Concept for a Very Large Space Based Radio Telescope for SETI
R.L. DeBiase (2005), JBIS, 58, 357-366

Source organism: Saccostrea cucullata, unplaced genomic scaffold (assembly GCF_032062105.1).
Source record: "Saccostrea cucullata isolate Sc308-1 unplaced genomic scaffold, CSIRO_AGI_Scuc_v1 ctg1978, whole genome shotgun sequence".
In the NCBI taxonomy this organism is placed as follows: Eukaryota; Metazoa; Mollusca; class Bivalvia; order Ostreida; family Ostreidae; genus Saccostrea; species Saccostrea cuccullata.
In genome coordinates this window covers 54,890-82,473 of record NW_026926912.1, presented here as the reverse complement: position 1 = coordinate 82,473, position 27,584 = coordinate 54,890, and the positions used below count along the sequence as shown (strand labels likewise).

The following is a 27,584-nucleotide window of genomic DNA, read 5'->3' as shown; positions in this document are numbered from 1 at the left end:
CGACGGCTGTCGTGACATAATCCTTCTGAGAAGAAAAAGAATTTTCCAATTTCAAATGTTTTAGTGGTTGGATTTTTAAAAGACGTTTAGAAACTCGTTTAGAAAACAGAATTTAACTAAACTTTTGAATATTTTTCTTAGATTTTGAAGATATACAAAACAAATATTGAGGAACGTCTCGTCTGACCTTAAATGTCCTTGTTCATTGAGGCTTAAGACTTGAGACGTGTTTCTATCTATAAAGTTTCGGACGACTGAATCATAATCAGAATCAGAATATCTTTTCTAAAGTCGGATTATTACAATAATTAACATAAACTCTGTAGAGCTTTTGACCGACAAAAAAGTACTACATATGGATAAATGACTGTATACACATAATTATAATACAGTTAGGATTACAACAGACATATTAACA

This paper presents a concept to reuse antenna and other structure from space solar power satellites in geo-synchronous orbit to produce radio telescopes with very large collection area. Typical space solar power concepts feature full array antennae having diameters of about one kilometre beaming to dedicated rectennae on the ground. However economic considerations may favor even larger antenna sizes, making one square kilometre a starting point for space solar power antenna sizes. Can radio astronomy, and SETI in particular, harness the potential large antenna collection areas inherent in space solar power to build very large space radio telescopes for marginal costs? Such a concept, besides having to make some economic sense, would need to find an `ecological niche’ relative to very large terrestrial arrays and smaller but very quiet observatories such as those proposed for the lunar far-side. The power satellite/telescope would depend upon interferrometry like the square kilometre array to counteract radio frequency interference, but like the lunar far-side observatory could observe at frequencies obscured by Earth’s atmosphere.